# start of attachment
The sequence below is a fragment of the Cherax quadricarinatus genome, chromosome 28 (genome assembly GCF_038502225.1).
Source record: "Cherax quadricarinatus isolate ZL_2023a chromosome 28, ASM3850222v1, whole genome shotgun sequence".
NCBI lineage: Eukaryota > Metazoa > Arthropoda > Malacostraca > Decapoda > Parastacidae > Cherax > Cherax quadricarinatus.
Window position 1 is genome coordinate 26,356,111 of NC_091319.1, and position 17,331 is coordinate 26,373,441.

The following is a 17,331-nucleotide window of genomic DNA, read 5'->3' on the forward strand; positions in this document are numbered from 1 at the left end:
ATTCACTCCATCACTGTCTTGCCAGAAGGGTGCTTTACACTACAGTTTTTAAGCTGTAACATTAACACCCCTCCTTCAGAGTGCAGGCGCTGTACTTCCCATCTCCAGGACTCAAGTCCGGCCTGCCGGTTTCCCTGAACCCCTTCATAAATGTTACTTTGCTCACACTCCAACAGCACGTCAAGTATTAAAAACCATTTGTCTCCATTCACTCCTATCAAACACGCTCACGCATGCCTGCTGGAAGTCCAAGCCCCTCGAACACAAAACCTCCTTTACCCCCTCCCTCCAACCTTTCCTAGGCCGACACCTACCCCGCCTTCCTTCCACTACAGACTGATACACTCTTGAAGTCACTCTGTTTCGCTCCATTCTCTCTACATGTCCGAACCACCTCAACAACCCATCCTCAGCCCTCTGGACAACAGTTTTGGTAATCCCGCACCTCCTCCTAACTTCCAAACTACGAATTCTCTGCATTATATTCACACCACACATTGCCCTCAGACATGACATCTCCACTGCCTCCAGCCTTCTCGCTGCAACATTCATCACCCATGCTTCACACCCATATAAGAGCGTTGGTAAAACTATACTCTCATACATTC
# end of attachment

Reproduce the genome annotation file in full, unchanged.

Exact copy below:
The sequence below is a fragment of the Cherax quadricarinatus genome, chromosome 28 (genome assembly GCF_038502225.1).
Source record: "Cherax quadricarinatus isolate ZL_2023a chromosome 28, ASM3850222v1, whole genome shotgun sequence".
NCBI lineage: Eukaryota > Metazoa > Arthropoda > Malacostraca > Decapoda > Parastacidae > Cherax > Cherax quadricarinatus.
Window position 1 is genome coordinate 26,356,111 of NC_091319.1, and position 17,331 is coordinate 26,373,441.

The following is a 17,331-nucleotide window of genomic DNA, read 5'->3' on the forward strand; positions in this document are numbered from 1 at the left end:
ATTCACTCCATCACTGTCTTGCCAGAAGGGTGCTTTACACTACAGTTTTTAAGCTGTAACATTAACACCCCTCCTTCAGAGTGCAGGCGCTGTACTTCCCATCTCCAGGACTCAAGTCCGGCCTGCCGGTTTCCCTGAACCCCTTCATAAATGTTACTTTGCTCACACTCCAACAGCACGTCAAGTATTAAAAACCATTTGTCTCCATTCACTCCTATCAAACACGCTCACGCATGCCTGCTGGAAGTCCAAGCCCCTCGAACACAAAACCTCCTTTACCCCCTCCCTCCAACCTTTCCTAGGCCGACACCTACCCCGCCTTCCTTCCACTACAGACTGATACACTCTTGAAGTCACTCTGTTTCGCTCCATTCTCTCTACATGTCCGAACCACCTCAACAACCCATCCTCAGCCCTCTGGACAACAGTTTTGGTAATCCCGCACCTCCTCCTAACTTCCAAACTACGAATTCTCTGCATTATATTCACACCACACATTGCCCTCAGACATGACATCTCCACTGCCTCCAGCCTTCTCGCTGCAACATTCATCACCCATGCTTCACACCCATATAAGAGCGTTGGTAAAACTATACTCTCATACATTC